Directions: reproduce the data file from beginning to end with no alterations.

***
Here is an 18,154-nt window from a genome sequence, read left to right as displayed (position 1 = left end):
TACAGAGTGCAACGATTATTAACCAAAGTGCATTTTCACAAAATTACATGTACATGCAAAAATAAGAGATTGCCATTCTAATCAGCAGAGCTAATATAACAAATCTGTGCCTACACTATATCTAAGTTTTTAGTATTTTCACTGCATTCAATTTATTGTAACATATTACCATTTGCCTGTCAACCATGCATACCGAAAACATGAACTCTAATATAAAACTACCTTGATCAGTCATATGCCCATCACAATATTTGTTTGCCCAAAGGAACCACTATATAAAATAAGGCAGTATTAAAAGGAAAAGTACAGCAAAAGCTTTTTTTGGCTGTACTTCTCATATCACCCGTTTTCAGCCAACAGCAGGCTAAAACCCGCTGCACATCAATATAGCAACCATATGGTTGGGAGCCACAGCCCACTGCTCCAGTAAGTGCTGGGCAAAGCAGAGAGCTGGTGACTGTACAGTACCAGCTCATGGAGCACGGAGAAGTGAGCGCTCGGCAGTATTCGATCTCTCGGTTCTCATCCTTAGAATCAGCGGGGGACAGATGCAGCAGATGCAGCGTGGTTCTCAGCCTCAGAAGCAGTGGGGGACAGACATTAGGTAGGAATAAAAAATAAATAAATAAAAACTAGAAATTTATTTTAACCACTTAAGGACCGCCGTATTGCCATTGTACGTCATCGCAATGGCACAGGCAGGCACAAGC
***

Here is an 18,154-nt window from a genome sequence, read left to right as displayed (position 1 = left end):
TACAGAGTGCAACGATTATTAACCAAAGTGCATTTTCACAAAATTACATGTACATGCAAAAATAAGAGATTGCCATTCTAATCAGCAGAGCTAATATAACAAATCTGTGCCTACACTATATCTAAGTTTTTAGTATTTTCACTGCATTCAATTTATTGTAACATATTACCATTTGCCTGTCAACCATGCATACCGAAAACATGAACTCTAATATAAAACTACCTTGATCAGTCATATGCCCATCACAATATTTGTTTGCCCAAAGGAACCACTATATAAAATAAGGCAGTATTAAAAGGAAAAGTACAGCAAAAGCTTTTTTTGGCTGTACTTCTCATATCACCCGTTTTCAGCCAACAGCAGGCTAAAACCCGCTGCACATCAATATAGCAACCATATGGTTGGGAGCCACAGCCCACTGCTCCAGTAAGTGCTGGGCAAAGCAGAGAGCTGGTGACTGTACAGTACCAGCTCATGGAGCACGGAGAAGTGAGCGCTCGGCAGTATTCGATCTCTCGGTTCTCATCCTTAGAATCAGCGGGGGACAGATGCAGCAGATGCAGCGTGGTTCTCAGCCTCAGAAGCAGTGGGGGACAGACATTAGGTAGGAATAAAAAATAAATAAATAAAAACTAGAAATTTATTTTAACCACTTAAGGACCGCCGTATTGCCATTGTACGTCATCGCAATGGCACAGGCAGGCACAAGC